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[358] What think you of a visit to Abbotsford? I have seen this confused pile,— a folly made sacred by the memory of its great author. To one fresh from America, who had not seen the baronial seats of England, Abbotsford might appear large and interesting in an architectural point of view; but to me it seemed little more than a large baby-house, with its keep and towers, on which were mounted boys' guns,—weak imitations of the proud and impregnable towers which actually compose the old castle. As I saw this building, I felt the fatal weakness of Scott's character more than ever, and sighed to think that he could not have had the simple tastes which I found in Wordsworth. Here was this child of the Sun, who might have left a path of unmixed light behind him, degrading and enslaving himself, in order to accumulate what Wordsworth rightly called to me ‘a few dirty acres,’ and to become a country squire,—setting no price upon his immeasurable possessions of renown, and coveting the sterile fields of his neighbors. The house is in wretched taste; and the entrance-hall, which makes such a figure in all descriptions, is a small apartment, filled with arms and relics which would be in their place in a museum, but which are not in keeping with a house of the size of Abbotsford.

I hear much said of the injudiciousness of Lockhart, in his biography. He has mortally offended many persons. I have not time or space to repeat the stories I have heard; but when you know that I am now in the midst of all Sir Walter's neighbors, you will understand that I cannot be misinformed. The fatal affair of the Ballantynes1 has plunged his friends into great difficulty. Sir David Brewster read me a portion of a letter just received from Napier, the editor of the ‘Edinburgh Review,’ in which the latter complains of the difficulty of the subject, and says that an honest dissection of Scott's character may present him in a light in which his friends would be very unwilling to view him; and so the editor proposed to be silent. It is said that Lockhart did not submit his pages to any critical friend before publication, and that his publisher (Cadell) actually struck out some expressions which offended even his uneducated ear. Lockhart, as you are aware, asked for Scott's letters from all his correspondents. Rogers sent a large packet, without examining them; and among them, it is said, was one or more informing Rogers that Lockhart was about to become the son-inlaw of Sir Walter, and expressing for him the greatest detestation. And yet I am assured that they appeared to harmonize very well; and I believe that Lockhart was always kind and attentive to his wife. Lady Brewster—who is herself the daughter of Macpherson Ossian—told me that she was the intimate friend of Mrs. Lockhart, whom she believed to be entirely happy with her husband.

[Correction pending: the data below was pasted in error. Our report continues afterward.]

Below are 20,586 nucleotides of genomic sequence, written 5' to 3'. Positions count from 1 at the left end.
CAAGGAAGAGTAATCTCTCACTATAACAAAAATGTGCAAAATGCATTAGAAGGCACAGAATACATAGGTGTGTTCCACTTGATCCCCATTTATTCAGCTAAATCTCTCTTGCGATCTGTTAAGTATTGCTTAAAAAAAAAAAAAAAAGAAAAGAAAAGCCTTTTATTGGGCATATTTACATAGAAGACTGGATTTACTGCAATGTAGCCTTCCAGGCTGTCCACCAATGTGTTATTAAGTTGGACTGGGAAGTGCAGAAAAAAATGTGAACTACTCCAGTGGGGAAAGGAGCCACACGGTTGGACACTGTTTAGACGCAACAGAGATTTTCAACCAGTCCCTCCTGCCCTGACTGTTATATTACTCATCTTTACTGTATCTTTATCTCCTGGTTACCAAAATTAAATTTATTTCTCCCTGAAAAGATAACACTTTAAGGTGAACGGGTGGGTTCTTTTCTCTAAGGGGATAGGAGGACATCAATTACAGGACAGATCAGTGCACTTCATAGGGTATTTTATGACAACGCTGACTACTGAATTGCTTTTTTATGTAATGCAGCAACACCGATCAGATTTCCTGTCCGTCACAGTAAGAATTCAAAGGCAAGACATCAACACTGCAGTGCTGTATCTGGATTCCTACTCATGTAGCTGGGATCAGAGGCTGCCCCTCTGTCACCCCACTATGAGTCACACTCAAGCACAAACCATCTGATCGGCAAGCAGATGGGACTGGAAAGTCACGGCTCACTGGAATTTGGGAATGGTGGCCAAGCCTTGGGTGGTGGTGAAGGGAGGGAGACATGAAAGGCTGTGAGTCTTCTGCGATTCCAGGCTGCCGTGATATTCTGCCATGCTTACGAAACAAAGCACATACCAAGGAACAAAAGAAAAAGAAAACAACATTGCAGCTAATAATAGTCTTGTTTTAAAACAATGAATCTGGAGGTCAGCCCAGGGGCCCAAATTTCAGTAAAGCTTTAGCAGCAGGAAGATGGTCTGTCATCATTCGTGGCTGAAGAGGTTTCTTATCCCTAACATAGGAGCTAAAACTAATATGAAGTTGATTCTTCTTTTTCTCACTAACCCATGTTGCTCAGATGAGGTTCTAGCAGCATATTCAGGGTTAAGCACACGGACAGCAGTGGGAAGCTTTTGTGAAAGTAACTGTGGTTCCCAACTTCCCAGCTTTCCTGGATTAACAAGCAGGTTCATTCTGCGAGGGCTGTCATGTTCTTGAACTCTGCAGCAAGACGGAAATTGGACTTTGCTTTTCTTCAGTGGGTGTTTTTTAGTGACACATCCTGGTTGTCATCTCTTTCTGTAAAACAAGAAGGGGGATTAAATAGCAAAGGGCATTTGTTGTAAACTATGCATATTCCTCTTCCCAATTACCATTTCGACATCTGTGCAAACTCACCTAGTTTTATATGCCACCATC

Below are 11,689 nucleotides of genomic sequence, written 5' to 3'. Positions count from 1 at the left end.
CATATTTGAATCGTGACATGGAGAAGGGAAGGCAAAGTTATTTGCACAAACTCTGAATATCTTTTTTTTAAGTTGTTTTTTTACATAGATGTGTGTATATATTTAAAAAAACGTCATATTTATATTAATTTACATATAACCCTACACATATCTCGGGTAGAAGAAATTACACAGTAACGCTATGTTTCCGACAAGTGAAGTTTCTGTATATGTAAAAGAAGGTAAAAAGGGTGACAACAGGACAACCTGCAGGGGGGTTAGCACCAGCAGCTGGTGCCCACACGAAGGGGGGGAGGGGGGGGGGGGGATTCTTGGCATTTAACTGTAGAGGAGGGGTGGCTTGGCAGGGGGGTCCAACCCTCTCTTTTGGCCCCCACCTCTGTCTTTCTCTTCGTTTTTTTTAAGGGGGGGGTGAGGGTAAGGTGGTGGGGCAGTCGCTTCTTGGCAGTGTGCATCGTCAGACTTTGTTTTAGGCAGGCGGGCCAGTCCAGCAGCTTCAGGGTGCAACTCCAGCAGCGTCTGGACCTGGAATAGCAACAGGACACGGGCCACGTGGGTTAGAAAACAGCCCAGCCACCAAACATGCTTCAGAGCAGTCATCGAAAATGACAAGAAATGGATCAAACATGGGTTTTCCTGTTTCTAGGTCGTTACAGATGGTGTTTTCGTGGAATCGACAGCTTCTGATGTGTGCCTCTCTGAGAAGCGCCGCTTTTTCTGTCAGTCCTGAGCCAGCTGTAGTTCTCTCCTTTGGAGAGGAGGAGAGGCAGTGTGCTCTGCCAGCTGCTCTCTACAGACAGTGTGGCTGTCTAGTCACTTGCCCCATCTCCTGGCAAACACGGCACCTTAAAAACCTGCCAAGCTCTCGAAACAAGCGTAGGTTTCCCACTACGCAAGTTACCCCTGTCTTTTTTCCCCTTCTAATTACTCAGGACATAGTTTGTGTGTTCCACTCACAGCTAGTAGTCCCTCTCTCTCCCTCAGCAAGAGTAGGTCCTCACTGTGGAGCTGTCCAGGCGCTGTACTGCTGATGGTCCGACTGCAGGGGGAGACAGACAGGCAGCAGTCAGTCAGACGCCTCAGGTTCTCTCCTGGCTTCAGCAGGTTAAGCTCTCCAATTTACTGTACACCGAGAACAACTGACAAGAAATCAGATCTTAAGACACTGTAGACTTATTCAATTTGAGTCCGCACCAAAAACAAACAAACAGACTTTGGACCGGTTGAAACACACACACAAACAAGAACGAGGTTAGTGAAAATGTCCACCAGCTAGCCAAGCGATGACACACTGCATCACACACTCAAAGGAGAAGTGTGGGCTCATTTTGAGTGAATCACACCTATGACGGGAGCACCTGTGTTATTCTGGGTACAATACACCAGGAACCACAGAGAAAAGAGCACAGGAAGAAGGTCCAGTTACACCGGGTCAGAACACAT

What an odd thing that I, fresh from Lord Brougham, should have passed into another circle where I hear that about him which he does not know himself! Brewster read me a part of Napier's letter, in which the editor says: ‘Brougham is pestering me to death. I am afraid we shall be ’

1 Publishers, for whose debts, amounting to one hundred and ten thousand pounds, Scott as a partner had become liable.

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